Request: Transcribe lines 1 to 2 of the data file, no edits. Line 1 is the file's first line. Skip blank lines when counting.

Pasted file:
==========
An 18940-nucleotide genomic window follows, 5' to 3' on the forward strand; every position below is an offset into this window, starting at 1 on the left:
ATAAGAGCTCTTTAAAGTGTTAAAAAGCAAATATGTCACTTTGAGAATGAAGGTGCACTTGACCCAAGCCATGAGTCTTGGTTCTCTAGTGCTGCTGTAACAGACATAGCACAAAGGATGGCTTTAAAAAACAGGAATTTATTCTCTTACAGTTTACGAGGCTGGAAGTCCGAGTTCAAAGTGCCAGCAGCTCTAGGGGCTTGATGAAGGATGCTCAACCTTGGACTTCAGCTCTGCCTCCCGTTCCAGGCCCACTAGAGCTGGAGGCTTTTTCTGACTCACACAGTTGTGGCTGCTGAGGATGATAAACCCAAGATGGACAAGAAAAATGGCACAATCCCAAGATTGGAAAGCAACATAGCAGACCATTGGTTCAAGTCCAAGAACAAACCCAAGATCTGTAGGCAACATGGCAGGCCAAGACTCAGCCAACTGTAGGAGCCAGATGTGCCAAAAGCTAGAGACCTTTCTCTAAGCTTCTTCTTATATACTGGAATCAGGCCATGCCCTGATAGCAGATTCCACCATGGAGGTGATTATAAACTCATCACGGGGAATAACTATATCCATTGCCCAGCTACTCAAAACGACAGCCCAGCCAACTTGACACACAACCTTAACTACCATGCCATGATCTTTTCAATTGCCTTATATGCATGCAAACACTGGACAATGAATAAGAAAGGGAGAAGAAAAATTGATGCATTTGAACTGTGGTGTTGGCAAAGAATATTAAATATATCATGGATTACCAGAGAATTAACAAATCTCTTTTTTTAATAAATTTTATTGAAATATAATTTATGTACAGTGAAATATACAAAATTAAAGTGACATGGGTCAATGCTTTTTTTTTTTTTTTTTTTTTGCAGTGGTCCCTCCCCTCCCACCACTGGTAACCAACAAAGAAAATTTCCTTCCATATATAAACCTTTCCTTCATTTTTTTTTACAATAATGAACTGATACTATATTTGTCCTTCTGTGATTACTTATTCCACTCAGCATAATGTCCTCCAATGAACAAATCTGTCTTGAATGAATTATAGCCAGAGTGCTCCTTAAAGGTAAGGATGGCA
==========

An 18940-nucleotide genomic window follows, 5' to 3' on the forward strand; every position below is an offset into this window, starting at 1 on the left:
ATAAGAGCTCTTTAAAGTGTTAAAAAGCAAATATGTCACTTTGAGAATGAAGGTGCACTTGACCCAAGCCATGAGTCTTGGTTCTCTAGTGCTGCTGTAACAGACATAGCACAAAGGATGGCTTTAAAAAACAGGAATTTATTCTCTTACAGTTTACGAGGCTGGAAGTCCGAGTTCAAAGTGCCAGCAGCTCTAGGGGCTTGATGAAGGATGCTCAACCTTGGACTTCAGCTCTGCCTCCCGTTCCAGGCCCACTAGAGCTGGAGGCTTTTTCTGACTCACACAGTTGTGGCTGCTGAGGATGATAAACCCAAGATGGACAAGAAAAATGGCACAATCCCAAGATTGGAAAGCAACATAGCAGACCATTGGTTCAAGTCCAAGAACAAACCCAAGATCTGTAGGCAACATGGCAGGCCAAGACTCAGCCAACTGTAGGAGCCAGATGTGCCAAAAGCTAGAGACCTTTCTCTAAGCTTCTTCTTATATACTGGAATCAGGCCATGCCCTGATAGCAGATTCCACCATGGAGGTGATTATAAACTCATCACGGGGAATAACTATATCCATTGCCCAGCTACTCAAAACGACAGCCCAGCCAACTTGACACACAACCTTAACTACCATGCCATGATCTTTTCAATTGCCTTATATGCATGCAAACACTGGACAATGAATAAGAAAGGGAGAAGAAAAATTGATGCATTTGAACTGTGGTGTTGGCAAAGAATATTAAATATATCATGGATTACCAGAGAATTAACAAATCTCTTTTTTTAATAAATTTTATTGAAATATAATTTATGTACAGTGAAATATACAAAATTAAAGTGACATGGGTCAATGCTTTTTTTTTTTTTTTTTTTTTGCAGTGGTCCCTCCCCTCCCACCACTGGTAACCAACAAAGAAAATTTCCTTCCATATATAAACCTTTCCTTCATTTTTTTTTACAATAATGAACTGATACTATATTTGTCCTTCTGTGATTACTTATTCCACTCAGCATAATGTCCTCCAATGAACAAATCTGTCTTGAATGAATTATAGCCAGAGTGCTCCTTAAAGGTAAGGATGGCA